Finally, if you really want complaints to reach her boss, you need to secure that it comes from multiple sources and ideally her peers, and you need to make sure you are nothing but respectful and helpful in public. Manage up to other key stakeholders where you can. If she's really not delivering, this is doable. But dangerous.

When I was Pat, and a junior executive guy complained about me (he thought he should have gotten my promotion), it burned his career down and not mine. Be mindful about that extremely real possibility.
posted by frumiousb at 7:57 PM on September 1, 2016 [8 favorites]


Probably the most important thing you can learn about workplace relationships is this: is it factual? Does it have a direct (emphasis: not indirect) impact on work? These questions are meant to be very easy to answer. If it takes talk about EQ, communication style, personality, etc. and the effect on work is mainly how people react to that (i.e. it's indirect), well, the problem is very fuzzy. There's not really a clear solution. As a result, higher-ups are going to do what others have mentioned: bridges will be burned, whoever has more responsibility is likely to stay, etc.

I've been through actual bad management. When you apply the "is it factual? does it have a direct impact?" approach, it's a resounding "yes". Examples from both sides for comparison:
- Example 1: Boss is sensitive to criticism. They've suggested you develop new management indicators for your team's productivity, but haven't given guidelines, and have given a team speech about how "challenging and motivating meeting this high-impact goal will be, woohoo, we're awesome, go get 'em team". Instead of criticizing along the lines of "ugh, what does that even mean," try proposing stuff. "Great idea for indicators, Boss. We've been thinking about it: if we build queries that measure correction ticket status by creation date, we'll see which severities and priorities are created, then if we compare it to a measure by status on closing date, we'll be able to see the gap between them as well as time to closure by status. What do you think?" If Boss comes back with even something like, "yeah but how are you going to do the query on status by creation date for tickets that were created well before the query?" you have a good boss who knows their stuff and have just discovered how to be an awesome employee, because you'll be able to talk through possibilities with them.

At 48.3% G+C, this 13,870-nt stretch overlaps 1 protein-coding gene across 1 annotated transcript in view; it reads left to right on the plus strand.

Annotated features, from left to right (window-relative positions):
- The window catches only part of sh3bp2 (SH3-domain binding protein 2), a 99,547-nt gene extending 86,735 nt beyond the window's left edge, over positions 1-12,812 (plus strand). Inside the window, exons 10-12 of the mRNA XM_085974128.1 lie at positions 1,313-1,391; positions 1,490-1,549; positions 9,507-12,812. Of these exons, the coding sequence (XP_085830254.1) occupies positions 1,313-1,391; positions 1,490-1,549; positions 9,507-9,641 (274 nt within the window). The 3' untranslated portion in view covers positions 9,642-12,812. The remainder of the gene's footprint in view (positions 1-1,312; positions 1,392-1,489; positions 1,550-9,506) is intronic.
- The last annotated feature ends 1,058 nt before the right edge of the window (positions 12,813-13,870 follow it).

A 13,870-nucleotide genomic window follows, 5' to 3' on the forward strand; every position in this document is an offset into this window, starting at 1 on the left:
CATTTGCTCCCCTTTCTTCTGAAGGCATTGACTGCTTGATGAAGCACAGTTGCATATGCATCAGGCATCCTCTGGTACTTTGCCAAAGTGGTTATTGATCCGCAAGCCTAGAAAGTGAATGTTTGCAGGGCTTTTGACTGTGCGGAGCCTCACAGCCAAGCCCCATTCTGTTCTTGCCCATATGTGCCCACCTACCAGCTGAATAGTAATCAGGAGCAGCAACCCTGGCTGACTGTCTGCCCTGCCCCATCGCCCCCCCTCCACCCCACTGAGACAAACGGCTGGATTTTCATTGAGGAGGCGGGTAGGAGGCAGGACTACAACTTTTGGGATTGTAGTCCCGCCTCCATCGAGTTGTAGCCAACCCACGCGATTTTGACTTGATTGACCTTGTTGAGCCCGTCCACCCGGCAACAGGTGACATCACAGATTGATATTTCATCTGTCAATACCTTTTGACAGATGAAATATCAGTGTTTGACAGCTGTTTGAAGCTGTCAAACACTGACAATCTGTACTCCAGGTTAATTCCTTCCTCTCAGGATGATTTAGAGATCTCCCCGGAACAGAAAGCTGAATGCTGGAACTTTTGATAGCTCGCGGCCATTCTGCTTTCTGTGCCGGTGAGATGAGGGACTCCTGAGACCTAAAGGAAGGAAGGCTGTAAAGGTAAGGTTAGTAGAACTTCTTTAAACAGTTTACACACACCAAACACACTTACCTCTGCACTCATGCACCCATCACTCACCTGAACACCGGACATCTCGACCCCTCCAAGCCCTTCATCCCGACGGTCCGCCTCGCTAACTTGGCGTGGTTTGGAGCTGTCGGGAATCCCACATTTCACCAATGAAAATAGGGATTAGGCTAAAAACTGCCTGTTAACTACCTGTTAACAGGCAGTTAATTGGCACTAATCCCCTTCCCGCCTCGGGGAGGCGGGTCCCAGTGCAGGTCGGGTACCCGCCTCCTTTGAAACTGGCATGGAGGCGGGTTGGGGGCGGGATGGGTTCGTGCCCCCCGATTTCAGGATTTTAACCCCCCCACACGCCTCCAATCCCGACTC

- Example 2: Same exact thing. You've made your proposal like above. Boss responds with: "Are you trying to steal my job?? Don't ever do that again!!" Boom: factual, which you know because you offered a solution (not criticism), direct impact (you've been told not to bring value to your employer). And yeah, I have witnessed this.

So indeed, there's a step missing in your question: the one where you mention solutions you've suggested/implemented and how Boss handled them.
posted by fraula at 1:39 AM on September 2, 2016 [1 favorite]


New job time. If you managers above Pat like her a lot, some things tend to fall on deaf ears. Since she is very sensitive and your team is small, likely it will make the working relationship harder for you.
posted by Sara_NOT_Sarah at 12:07 PM on September 2, 2016


Managing up has worked best for me when I had a good relationship with the manager and was honest but thoughtful in how I framed things. Rather than "your idea won't work" I'd say something like "I've put some thought into what you said about [project]. I think it could be helpful because X and Y. However it would take us [time] and [budget] to make it happen. We could also [alternative] which would have [benefit] and save us [time], [budget]. Here's a chart where I broke down our options."

It works best when I don't judge the boss but keep their personality quirks in mind when presenting information, assume good intentions, and prioritize what is best for the team / company.

If I need to "give them feedback" I frame it in terms of what I need to do a good job rather than what they are doing wrong. And aim for a slight improvement rather than starting with the expectation that the boss make a complete personality change or it's all pointless.
posted by bunderful at 6:13 AM on September 3, 2016 [2 favorites]


Do your best with the boss you have, not the boss you wish you had.

Or start looking elsewhere.
posted by metaseeker at 5:02 AM on March 21, 2017